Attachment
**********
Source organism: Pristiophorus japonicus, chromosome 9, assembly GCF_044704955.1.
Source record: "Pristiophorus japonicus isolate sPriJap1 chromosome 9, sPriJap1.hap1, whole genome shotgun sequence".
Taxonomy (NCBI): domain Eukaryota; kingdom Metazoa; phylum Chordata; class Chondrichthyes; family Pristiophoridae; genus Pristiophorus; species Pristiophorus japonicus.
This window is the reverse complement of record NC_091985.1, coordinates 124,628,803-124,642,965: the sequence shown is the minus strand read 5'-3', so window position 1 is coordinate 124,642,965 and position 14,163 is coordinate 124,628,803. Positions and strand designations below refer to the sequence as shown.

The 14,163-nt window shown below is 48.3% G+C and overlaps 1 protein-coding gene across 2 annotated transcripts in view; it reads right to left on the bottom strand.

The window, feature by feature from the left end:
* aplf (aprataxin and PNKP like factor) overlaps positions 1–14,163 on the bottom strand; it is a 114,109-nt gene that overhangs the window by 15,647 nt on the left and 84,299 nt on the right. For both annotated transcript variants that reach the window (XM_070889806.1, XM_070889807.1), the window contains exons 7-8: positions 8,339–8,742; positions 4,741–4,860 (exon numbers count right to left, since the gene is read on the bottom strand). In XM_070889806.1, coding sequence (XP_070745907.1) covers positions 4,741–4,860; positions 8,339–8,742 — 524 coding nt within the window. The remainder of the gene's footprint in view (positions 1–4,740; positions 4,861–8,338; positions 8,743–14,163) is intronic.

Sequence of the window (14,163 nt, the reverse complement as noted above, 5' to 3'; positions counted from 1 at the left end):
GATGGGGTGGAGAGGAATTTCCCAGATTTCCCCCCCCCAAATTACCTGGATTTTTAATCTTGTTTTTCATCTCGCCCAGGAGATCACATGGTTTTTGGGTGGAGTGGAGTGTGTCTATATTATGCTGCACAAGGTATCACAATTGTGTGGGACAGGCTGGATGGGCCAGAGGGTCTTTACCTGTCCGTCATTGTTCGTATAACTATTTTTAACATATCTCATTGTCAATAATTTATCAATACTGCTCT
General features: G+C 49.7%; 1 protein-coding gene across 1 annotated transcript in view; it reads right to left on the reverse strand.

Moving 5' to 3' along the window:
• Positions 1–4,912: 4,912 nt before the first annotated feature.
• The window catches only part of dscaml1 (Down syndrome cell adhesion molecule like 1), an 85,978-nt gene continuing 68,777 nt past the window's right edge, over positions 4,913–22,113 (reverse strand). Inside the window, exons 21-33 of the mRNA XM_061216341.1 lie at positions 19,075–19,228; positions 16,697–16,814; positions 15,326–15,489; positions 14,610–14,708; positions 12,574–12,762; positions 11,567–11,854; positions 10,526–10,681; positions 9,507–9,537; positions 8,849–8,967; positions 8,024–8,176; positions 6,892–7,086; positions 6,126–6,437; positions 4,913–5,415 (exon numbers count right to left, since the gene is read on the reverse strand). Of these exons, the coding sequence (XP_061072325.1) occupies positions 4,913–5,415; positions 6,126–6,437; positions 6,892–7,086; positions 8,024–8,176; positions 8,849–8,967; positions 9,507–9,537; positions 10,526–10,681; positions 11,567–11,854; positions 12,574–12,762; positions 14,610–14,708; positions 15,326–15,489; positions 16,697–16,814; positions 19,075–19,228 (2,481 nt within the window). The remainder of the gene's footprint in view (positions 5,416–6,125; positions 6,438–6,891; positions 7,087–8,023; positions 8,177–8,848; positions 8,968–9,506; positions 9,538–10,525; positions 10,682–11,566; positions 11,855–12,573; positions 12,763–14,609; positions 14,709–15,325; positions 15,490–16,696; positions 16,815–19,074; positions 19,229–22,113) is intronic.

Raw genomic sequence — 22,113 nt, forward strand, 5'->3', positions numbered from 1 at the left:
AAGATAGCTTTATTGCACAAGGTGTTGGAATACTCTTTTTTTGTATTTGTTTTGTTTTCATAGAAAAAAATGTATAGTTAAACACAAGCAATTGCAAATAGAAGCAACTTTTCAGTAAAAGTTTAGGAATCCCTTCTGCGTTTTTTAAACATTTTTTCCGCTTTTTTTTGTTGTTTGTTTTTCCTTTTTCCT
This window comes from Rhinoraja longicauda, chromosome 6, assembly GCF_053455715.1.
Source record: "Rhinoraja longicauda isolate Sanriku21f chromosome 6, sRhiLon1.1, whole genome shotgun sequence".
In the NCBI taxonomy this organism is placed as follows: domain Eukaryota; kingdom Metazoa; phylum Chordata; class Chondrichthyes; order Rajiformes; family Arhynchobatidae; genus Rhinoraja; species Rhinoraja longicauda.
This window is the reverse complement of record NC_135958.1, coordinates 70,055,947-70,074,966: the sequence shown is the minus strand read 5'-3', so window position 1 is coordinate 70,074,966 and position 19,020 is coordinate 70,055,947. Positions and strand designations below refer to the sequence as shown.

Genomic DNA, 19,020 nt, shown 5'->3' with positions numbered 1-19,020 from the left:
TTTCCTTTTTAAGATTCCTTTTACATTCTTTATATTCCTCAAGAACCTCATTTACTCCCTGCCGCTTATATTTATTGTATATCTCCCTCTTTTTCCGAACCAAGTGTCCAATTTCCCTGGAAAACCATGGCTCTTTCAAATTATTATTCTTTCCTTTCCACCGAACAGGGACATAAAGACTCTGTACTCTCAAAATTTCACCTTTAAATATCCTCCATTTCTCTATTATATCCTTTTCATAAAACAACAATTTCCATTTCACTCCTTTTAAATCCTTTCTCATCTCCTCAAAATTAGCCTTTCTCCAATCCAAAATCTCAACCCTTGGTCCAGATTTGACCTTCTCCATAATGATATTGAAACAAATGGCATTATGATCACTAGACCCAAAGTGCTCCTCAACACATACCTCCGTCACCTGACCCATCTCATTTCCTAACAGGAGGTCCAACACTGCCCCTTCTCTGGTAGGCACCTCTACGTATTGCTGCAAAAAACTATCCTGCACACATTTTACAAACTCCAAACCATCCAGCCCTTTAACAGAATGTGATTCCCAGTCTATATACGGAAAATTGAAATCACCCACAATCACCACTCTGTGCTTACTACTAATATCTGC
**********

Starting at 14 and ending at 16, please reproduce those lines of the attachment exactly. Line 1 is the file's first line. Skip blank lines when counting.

Raw genomic sequence — 22,113 nt, forward strand, 5'->3', positions numbered from 1 at the left:
AAGATAGCTTTATTGCACAAGGTGTTGGAATACTCTTTTTTTGTATTTGTTTTGTTTTCATAGAAAAAAATGTATAGTTAAACACAAGCAATTGCAAATAGAAGCAACTTTTCAGTAAAAGTTTAGGAATCCCTTCTGCGTTTTTTAAACATTTTTTCCGCTTTTTTTTGTTGTTTGTTTTTCCTTTTTCCT
This window comes from Rhinoraja longicauda, chromosome 6, assembly GCF_053455715.1.